wash hands of
wash (one's) hands of (someone or something)
1. To absolve oneself of or distance oneself from responsibility for something. I don't want to be part of this scheme any more. I wash my hands of it.
2. To renounce, abandon, or distance oneself from someone or something. The director famously hated the final cut of the movie and has washed his hands of it, even going so far as to remove his name from the project. I'm afraid that if I tell my parents what I've done, they will wash their hands of me.
wash one's hands of someone or something
Fig. to end one's association with someone or something. (Fig. on the notion of getting rid of a problem by removing it as if it were dirt on the hands.) I washed my hands of Tom. I wanted no more to do with him. That car was a real headache. I washed my hands of it long ago.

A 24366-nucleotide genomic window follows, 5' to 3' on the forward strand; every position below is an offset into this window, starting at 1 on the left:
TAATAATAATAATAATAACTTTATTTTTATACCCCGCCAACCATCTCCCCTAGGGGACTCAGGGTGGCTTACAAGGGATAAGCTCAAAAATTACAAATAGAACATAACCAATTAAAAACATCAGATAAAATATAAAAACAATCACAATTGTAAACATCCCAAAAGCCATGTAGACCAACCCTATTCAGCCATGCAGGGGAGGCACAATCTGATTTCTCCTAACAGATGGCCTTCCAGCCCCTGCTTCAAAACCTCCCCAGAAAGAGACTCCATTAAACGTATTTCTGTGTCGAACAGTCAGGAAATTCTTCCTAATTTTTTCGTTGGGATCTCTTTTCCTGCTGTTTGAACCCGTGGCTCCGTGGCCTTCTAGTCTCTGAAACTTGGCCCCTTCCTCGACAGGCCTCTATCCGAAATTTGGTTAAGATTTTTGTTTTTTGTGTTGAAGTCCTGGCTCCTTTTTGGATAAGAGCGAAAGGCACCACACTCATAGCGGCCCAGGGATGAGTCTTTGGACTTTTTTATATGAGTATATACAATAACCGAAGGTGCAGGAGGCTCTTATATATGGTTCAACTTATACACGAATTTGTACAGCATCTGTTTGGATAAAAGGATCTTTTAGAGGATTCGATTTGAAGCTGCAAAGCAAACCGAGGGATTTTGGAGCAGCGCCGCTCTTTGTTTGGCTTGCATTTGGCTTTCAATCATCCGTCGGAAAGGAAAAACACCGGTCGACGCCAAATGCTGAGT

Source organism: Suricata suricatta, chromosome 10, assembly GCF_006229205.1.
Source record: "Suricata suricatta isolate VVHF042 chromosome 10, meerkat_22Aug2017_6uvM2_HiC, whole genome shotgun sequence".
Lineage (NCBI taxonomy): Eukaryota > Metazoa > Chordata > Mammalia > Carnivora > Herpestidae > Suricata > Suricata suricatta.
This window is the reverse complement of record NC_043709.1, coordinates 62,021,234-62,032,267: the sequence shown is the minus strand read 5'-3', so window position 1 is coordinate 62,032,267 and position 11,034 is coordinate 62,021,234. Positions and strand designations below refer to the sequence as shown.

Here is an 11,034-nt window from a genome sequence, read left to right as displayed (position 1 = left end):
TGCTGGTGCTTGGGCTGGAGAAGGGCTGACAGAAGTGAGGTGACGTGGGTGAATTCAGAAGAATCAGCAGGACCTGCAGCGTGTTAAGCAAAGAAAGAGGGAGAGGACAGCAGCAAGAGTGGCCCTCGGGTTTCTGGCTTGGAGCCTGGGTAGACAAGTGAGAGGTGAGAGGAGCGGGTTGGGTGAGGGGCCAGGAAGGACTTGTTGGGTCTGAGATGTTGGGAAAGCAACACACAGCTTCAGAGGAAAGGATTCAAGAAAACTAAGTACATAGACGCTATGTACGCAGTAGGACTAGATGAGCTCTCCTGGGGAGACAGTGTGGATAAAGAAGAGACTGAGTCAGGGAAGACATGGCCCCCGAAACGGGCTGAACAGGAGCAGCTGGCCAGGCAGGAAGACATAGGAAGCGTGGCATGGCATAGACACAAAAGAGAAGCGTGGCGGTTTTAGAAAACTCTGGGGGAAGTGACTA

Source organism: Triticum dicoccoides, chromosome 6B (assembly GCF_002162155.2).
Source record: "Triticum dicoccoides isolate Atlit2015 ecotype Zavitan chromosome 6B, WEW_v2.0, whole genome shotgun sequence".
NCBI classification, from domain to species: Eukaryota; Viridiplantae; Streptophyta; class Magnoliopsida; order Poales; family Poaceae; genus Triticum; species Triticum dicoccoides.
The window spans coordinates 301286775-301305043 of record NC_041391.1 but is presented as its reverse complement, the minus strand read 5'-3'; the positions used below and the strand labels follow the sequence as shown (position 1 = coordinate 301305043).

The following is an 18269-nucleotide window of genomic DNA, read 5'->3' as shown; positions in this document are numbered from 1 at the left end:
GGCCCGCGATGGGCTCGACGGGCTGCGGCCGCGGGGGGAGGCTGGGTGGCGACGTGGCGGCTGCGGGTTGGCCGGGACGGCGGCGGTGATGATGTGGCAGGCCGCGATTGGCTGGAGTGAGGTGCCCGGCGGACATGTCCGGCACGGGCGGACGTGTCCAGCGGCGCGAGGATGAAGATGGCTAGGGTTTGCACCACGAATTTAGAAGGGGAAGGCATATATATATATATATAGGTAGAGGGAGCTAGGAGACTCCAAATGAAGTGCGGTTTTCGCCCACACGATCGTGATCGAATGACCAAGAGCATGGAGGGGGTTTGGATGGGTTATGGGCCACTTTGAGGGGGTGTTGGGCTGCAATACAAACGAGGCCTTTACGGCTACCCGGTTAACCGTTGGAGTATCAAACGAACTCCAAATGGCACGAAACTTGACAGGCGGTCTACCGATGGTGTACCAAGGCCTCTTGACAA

wash (one's) hands of
1. To refuse to accept responsibility for: He washed his hands of the matter.
2. To abandon; renounce: They have washed their hands of him.
wash one's hands of (something), to
To dismiss or renounce interest in; to turn away and refuse responsibility. The term comes from the Bible, where at Jesus’s trial the Roman governor, Pontius Pilate, saw that he could not save Jesus and “washed his hands before the multitude, saying I am innocent of the blood of this just person” (Matthew 27:24). Shakespeare referred to it directly in Richard II (4.1): “Some of you with Pilate wash your hands.” Dickens and others used it somewhat more lightly: “He had entirely washed his hands of the difficulty” (Bleak House, 1853).